Xakiji (cHIEF) Lee Crowchild
Xakiji Lee Crowchild is the third generation Xakiji following in the footsteps of his father, former Xakiji Gordon Crowchild and his grandfather, former Xakiji David Crowchild whom Crowchild Trail is named after.
Having an extensive and varied educational background, Xakiji Crowchild has graduated from Washington State University ‘82 B.Sc.P.E with a focus on biomechanics and Exercise Physiology, the University of British Columbia ’99 Dipl. EDST, Diploma in Film at The Vancouver Film School ‘02, He started at Mount Royal (College) University, where he was asked to return as an instructor.
His achievements extend over many different disciplines and endeavors including and not limited to “The Tom Longboat Award – Canada’s Athlete of the year 1982” “Entrepreneur of the Year 89” from the Calgary Chamber of Commerce and the Khot-La-Cha Award from the University of British Columbia ‘99. He also successfully led a Dance company known as “Red Thunder Native Dance Theatre” for 13 years
He has worked in many capacities and positions within Tsuut’ina. This includes, Manager of Infrastructure, Director of Public Works, and Emergency Management for the Nation.
Outside the Nation he has also held a wide-range of positions for various boards including APTN Board of Directors and currently is the Chairman ofMaking Treaty 7 Cultural Society Board of Directors.
Chief Lee Crowchild is a man of the people and knows that, “Serving the people – our people – requires diligence, sacrifice, and great earnestness”.
Carol Brouwers is the Project Coordinator of the Regina Region Local Immigration Partnership.
She has been with the RRLIP since its launch in September of 2014.
Carol’s educational background includes a Social Sciences Degree and numerous certificates in topics such as leadership and non-profit sector leadership, professional and project management.
Carol came to the Local Immigration Partnership role with extensive experience in the non-profit sector, as well as small business experience. As a past Executive Director, community development was key to client and organizational success. It continues to be key in her role with the RRLIP.
Eric began his career in Latin America in the international development sector and has since been working for Canadian non-profits and charities. In 2016 he joined OCASI as a Content Coordinator for Settlement.org, a resource for Canadian newcomers and refugees. In 2017 he moved on to the role of Content and Partnership Coordinator for the newly approved National Settlement Sector Community of Practice.
Sharon Stroick holds a Ph.D. in Environmental Design, specializing in social policy planning. She is a member of the Canadian Institute of Planners and IAP2, the International Association for Public Participation. Sharon enjoyed a long career as a consultant, where she focused on the use of public involvement in local, regional, and national decision-making processes.
Sharon then spent four years with Canadian Policy Research Networks as a researcher and Manager of the Family Network. She wrote several policy reports and edited over 30 research papers on subjects as diverse as social cohesion, affordable housing, and the importance of cities to Canada’s economic and social union.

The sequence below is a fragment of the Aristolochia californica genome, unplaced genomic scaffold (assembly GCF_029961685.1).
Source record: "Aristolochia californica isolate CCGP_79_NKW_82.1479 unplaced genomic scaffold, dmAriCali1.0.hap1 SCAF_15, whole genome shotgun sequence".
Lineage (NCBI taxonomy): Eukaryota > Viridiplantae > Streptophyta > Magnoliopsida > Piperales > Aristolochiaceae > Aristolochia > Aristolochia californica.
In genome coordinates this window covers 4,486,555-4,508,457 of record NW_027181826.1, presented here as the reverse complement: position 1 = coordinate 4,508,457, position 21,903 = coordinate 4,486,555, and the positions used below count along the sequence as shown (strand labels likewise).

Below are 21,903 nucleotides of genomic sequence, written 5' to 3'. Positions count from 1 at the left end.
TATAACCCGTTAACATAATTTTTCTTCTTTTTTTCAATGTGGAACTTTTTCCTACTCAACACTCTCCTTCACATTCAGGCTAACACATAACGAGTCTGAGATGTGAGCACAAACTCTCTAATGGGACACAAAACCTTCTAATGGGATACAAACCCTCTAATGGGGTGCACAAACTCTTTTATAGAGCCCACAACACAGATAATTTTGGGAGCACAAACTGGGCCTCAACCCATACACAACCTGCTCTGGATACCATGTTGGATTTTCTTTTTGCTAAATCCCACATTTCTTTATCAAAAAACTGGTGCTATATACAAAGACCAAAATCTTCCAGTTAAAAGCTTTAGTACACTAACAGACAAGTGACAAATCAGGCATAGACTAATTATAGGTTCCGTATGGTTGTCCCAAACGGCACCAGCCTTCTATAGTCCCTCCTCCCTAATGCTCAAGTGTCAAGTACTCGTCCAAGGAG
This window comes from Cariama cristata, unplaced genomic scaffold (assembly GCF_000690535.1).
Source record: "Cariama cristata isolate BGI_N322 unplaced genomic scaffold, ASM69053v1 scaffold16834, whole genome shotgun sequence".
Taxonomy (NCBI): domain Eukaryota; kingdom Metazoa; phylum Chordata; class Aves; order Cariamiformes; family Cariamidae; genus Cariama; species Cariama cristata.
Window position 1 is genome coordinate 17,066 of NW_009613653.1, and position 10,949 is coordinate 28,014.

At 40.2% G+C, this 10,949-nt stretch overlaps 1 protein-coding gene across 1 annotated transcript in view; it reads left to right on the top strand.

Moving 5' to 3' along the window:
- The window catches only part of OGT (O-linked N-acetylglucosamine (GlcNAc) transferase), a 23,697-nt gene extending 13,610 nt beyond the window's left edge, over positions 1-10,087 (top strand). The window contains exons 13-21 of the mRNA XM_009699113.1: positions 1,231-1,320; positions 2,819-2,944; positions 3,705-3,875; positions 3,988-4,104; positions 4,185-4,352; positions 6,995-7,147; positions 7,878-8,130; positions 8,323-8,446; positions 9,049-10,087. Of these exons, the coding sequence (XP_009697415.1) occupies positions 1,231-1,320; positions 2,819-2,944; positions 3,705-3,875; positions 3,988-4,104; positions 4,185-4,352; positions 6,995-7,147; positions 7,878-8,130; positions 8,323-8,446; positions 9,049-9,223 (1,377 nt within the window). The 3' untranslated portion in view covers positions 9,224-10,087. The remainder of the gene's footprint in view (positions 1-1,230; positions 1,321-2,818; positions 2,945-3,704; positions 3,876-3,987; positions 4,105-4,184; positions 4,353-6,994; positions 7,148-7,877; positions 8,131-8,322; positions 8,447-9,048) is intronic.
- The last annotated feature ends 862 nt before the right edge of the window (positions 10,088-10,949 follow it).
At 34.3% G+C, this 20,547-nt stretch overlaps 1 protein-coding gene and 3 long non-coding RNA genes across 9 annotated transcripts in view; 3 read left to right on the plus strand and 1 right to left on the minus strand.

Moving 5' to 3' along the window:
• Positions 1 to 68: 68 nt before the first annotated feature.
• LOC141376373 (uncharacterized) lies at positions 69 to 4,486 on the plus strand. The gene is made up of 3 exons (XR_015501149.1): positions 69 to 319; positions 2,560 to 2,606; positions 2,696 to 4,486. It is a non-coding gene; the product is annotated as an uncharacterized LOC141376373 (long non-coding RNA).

In 2003, Sharon joined The City of Calgary to work on affordable housing and homelessness. She coordinated the Biennial Count of Homeless Persons through 2008 and provided much of the background research used for Calgary’s 10-Year Plan to End Homelessness. She became the strategic research and evaluation lead on social sustainability, responsible for measuring the effectiveness of preventive social services funded by Family and Community Support Services in Calgary.
Sharon is currently the senior Research Social Planner at The City of Calgary and has been the Data and Information Coordinator for the Calgary Local Immigration Partnership since June 2017. She has been working with the 15 LIPs in the Prairies and Northern Territories region to create a regional performance measurement framework. As part of that, she has been developing a dashboard to report the performance measurement results, which she presented at the 2018 LIP Learning Event.
Seema has been an active member of the research sector for more than fifteen years now. She engages with community service providers and decision-makers to advocate with evidence-based data the realities and needs of diverse communities. She aligns the experiences of providers, program users, and potential users with national quantitative data and local data sources. She presents data so to optimize its use for both funders and local agencies and organizations – this has led to more useful conversations between and across the sectors that support families, children, youth, newcomers, and job seekers.
Knowledge, collection of and usage of data have always been a central goal of her work as she has lead communities through data processes that allow them to ask the most pertinent questions and use consultation and quantitative data for organizational and program planning, development, implementation, and outreach. In her work, Seema supports large initiatives that develop infrastructure across cities that support shared measurement, data platforms and sharing mechanisms for organizations and agencies to leverage and benefit from. Seema has been given the opportunity to plan for residents across entire regions at a systems level and has lead community-wide, cross sectorial consultations on identifying the most pressing issues. These discussions have led to innovative collaborations across Peel and York and senior colleagues learning, leveraging and shaping their future thinking from each other.
Her expertise resides in research, evaluation, strategic planning/visioning, mapping, data and measurement, and Collective Impact and Results-Based Accountability facilitation in integrative planning.